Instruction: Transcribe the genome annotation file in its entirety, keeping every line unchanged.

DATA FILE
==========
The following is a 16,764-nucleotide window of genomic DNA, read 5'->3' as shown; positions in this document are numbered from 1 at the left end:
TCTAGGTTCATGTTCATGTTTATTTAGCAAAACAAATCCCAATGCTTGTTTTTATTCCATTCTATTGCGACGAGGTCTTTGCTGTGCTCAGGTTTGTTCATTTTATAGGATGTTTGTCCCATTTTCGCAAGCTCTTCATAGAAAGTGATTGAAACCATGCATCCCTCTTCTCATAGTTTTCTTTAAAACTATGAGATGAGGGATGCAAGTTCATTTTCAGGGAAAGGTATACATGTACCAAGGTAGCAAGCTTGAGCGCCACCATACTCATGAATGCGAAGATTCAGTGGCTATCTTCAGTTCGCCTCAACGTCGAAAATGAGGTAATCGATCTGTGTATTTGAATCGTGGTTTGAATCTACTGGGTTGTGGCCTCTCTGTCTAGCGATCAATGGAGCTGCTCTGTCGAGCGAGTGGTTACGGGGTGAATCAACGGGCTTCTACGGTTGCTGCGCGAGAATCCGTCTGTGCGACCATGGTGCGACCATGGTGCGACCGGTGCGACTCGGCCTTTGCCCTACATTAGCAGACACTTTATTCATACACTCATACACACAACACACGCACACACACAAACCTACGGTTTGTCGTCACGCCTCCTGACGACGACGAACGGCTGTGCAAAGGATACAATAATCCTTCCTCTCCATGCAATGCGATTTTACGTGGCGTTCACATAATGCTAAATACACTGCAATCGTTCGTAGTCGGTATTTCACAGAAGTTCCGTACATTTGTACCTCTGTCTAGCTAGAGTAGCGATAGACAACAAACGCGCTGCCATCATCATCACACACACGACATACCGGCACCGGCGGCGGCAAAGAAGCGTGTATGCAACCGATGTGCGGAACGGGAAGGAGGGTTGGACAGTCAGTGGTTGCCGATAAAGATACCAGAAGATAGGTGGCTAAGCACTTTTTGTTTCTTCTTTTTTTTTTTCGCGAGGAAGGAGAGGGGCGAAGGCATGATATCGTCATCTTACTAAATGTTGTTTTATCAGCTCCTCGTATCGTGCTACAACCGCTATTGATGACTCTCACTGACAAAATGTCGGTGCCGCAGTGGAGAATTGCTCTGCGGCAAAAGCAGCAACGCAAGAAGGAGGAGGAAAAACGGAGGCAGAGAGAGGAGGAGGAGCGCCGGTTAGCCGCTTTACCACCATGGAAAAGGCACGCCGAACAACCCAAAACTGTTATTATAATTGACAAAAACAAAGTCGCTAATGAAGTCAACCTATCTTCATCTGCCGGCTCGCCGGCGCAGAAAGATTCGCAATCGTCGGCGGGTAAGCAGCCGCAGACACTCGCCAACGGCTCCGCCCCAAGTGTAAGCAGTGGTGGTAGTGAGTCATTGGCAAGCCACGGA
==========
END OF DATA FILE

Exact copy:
The following is a 16,764-nucleotide window of genomic DNA, read 5'->3' as shown; positions in this document are numbered from 1 at the left end:
TCTAGGTTCATGTTCATGTTTATTTAGCAAAACAAATCCCAATGCTTGTTTTTATTCCATTCTATTGCGACGAGGTCTTTGCTGTGCTCAGGTTTGTTCATTTTATAGGATGTTTGTCCCATTTTCGCAAGCTCTTCATAGAAAGTGATTGAAACCATGCATCCCTCTTCTCATAGTTTTCTTTAAAACTATGAGATGAGGGATGCAAGTTCATTTTCAGGGAAAGGTATACATGTACCAAGGTAGCAAGCTTGAGCGCCACCATACTCATGAATGCGAAGATTCAGTGGCTATCTTCAGTTCGCCTCAACGTCGAAAATGAGGTAATCGATCTGTGTATTTGAATCGTGGTTTGAATCTACTGGGTTGTGGCCTCTCTGTCTAGCGATCAATGGAGCTGCTCTGTCGAGCGAGTGGTTACGGGGTGAATCAACGGGCTTCTACGGTTGCTGCGCGAGAATCCGTCTGTGCGACCATGGTGCGACCATGGTGCGACCGGTGCGACTCGGCCTTTGCCCTACATTAGCAGACACTTTATTCATACACTCATACACACAACACACGCACACACACAAACCTACGGTTTGTCGTCACGCCTCCTGACGACGACGAACGGCTGTGCAAAGGATACAATAATCCTTCCTCTCCATGCAATGCGATTTTACGTGGCGTTCACATAATGCTAAATACACTGCAATCGTTCGTAGTCGGTATTTCACAGAAGTTCCGTACATTTGTACCTCTGTCTAGCTAGAGTAGCGATAGACAACAAACGCGCTGCCATCATCATCACACACACGACATACCGGCACCGGCGGCGGCAAAGAAGCGTGTATGCAACCGATGTGCGGAACGGGAAGGAGGGTTGGACAGTCAGTGGTTGCCGATAAAGATACCAGAAGATAGGTGGCTAAGCACTTTTTGTTTCTTCTTTTTTTTTTTCGCGAGGAAGGAGAGGGGCGAAGGCATGATATCGTCATCTTACTAAATGTTGTTTTATCAGCTCCTCGTATCGTGCTACAACCGCTATTGATGACTCTCACTGACAAAATGTCGGTGCCGCAGTGGAGAATTGCTCTGCGGCAAAAGCAGCAACGCAAGAAGGAGGAGGAAAAACGGAGGCAGAGAGAGGAGGAGGAGCGCCGGTTAGCCGCTTTACCACCATGGAAAAGGCACGCCGAACAACCCAAAACTGTTATTATAATTGACAAAAACAAAGTCGCTAATGAAGTCAACCTATCTTCATCTGCCGGCTCGCCGGCGCAGAAAGATTCGCAATCGTCGGCGGGTAAGCAGCCGCAGACACTCGCCAACGGCTCCGCCCCAAGTGTAAGCAGTGGTGGTAGTGAGTCATTGGCAAGCCACGGA